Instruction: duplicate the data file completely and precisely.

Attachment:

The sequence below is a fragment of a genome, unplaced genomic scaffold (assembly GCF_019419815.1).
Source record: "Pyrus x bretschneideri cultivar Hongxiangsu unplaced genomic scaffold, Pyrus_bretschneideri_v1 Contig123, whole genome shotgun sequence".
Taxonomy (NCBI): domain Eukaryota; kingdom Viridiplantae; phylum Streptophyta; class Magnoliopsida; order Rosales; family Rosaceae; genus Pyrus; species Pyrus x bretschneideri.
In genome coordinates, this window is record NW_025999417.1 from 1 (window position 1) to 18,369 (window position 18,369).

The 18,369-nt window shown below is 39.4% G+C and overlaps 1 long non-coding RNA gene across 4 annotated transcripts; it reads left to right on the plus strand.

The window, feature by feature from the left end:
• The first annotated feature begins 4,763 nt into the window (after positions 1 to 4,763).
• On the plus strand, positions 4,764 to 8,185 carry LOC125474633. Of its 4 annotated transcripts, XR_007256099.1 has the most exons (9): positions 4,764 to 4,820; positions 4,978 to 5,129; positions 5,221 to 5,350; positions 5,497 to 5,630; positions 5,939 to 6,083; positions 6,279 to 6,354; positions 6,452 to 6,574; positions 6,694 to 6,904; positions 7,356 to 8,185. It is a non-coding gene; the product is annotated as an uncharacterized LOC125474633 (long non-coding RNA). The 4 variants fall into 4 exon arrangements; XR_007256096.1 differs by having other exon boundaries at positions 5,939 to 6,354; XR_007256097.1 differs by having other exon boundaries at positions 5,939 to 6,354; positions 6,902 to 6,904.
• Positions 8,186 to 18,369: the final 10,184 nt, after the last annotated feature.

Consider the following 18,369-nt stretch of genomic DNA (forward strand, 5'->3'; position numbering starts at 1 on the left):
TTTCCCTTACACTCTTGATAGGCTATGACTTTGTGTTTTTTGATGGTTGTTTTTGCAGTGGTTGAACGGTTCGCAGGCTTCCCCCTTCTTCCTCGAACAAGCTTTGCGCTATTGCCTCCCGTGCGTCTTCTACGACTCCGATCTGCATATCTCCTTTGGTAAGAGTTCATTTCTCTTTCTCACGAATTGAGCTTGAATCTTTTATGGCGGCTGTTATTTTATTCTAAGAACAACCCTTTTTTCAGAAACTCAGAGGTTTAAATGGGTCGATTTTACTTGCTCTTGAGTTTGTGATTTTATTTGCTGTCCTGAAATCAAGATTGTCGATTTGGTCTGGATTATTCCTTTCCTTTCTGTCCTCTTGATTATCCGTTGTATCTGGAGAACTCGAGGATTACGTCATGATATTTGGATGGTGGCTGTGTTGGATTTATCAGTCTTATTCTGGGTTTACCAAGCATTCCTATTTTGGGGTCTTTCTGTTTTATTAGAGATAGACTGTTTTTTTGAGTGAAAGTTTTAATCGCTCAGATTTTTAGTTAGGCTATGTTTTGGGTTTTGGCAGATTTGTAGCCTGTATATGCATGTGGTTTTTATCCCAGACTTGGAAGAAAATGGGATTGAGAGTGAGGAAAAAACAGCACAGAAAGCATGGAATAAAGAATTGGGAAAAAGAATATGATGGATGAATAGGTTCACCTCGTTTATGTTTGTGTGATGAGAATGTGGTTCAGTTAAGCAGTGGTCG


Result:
The sequence below is a fragment of a genome, unplaced genomic scaffold (assembly GCF_019419815.1).
Source record: "Pyrus x bretschneideri cultivar Hongxiangsu unplaced genomic scaffold, Pyrus_bretschneideri_v1 Contig123, whole genome shotgun sequence".
Taxonomy (NCBI): domain Eukaryota; kingdom Viridiplantae; phylum Streptophyta; class Magnoliopsida; order Rosales; family Rosaceae; genus Pyrus; species Pyrus x bretschneideri.
In genome coordinates, this window is record NW_025999417.1 from 1 (window position 1) to 18,369 (window position 18,369).

The 18,369-nt window shown below is 39.4% G+C and overlaps 1 long non-coding RNA gene across 4 annotated transcripts; it reads left to right on the plus strand.

The window, feature by feature from the left end:
• The first annotated feature begins 4,763 nt into the window (after positions 1 to 4,763).
• On the plus strand, positions 4,764 to 8,185 carry LOC125474633. Of its 4 annotated transcripts, XR_007256099.1 has the most exons (9): positions 4,764 to 4,820; positions 4,978 to 5,129; positions 5,221 to 5,350; positions 5,497 to 5,630; positions 5,939 to 6,083; positions 6,279 to 6,354; positions 6,452 to 6,574; positions 6,694 to 6,904; positions 7,356 to 8,185. It is a non-coding gene; the product is annotated as an uncharacterized LOC125474633 (long non-coding RNA). The 4 variants fall into 4 exon arrangements; XR_007256096.1 differs by having other exon boundaries at positions 5,939 to 6,354; XR_007256097.1 differs by having other exon boundaries at positions 5,939 to 6,354; positions 6,902 to 6,904.
• Positions 8,186 to 18,369: the final 10,184 nt, after the last annotated feature.

Consider the following 18,369-nt stretch of genomic DNA (forward strand, 5'->3'; position numbering starts at 1 on the left):
TTTCCCTTACACTCTTGATAGGCTATGACTTTGTGTTTTTTGATGGTTGTTTTTGCAGTGGTTGAACGGTTCGCAGGCTTCCCCCTTCTTCCTCGAACAAGCTTTGCGCTATTGCCTCCCGTGCGTCTTCTACGACTCCGATCTGCATATCTCCTTTGGTAAGAGTTCATTTCTCTTTCTCACGAATTGAGCTTGAATCTTTTATGGCGGCTGTTATTTTATTCTAAGAACAACCCTTTTTTCAGAAACTCAGAGGTTTAAATGGGTCGATTTTACTTGCTCTTGAGTTTGTGATTTTATTTGCTGTCCTGAAATCAAGATTGTCGATTTGGTCTGGATTATTCCTTTCCTTTCTGTCCTCTTGATTATCCGTTGTATCTGGAGAACTCGAGGATTACGTCATGATATTTGGATGGTGGCTGTGTTGGATTTATCAGTCTTATTCTGGGTTTACCAAGCATTCCTATTTTGGGGTCTTTCTGTTTTATTAGAGATAGACTGTTTTTTTGAGTGAAAGTTTTAATCGCTCAGATTTTTAGTTAGGCTATGTTTTGGGTTTTGGCAGATTTGTAGCCTGTATATGCATGTGGTTTTTATCCCAGACTTGGAAGAAAATGGGATTGAGAGTGAGGAAAAAACAGCACAGAAAGCATGGAATAAAGAATTGGGAAAAAGAATATGATGGATGAATAGGTTCACCTCGTTTATGTTTGTGTGATGAGAATGTGGTTCAGTTAAGCAGTGGTCG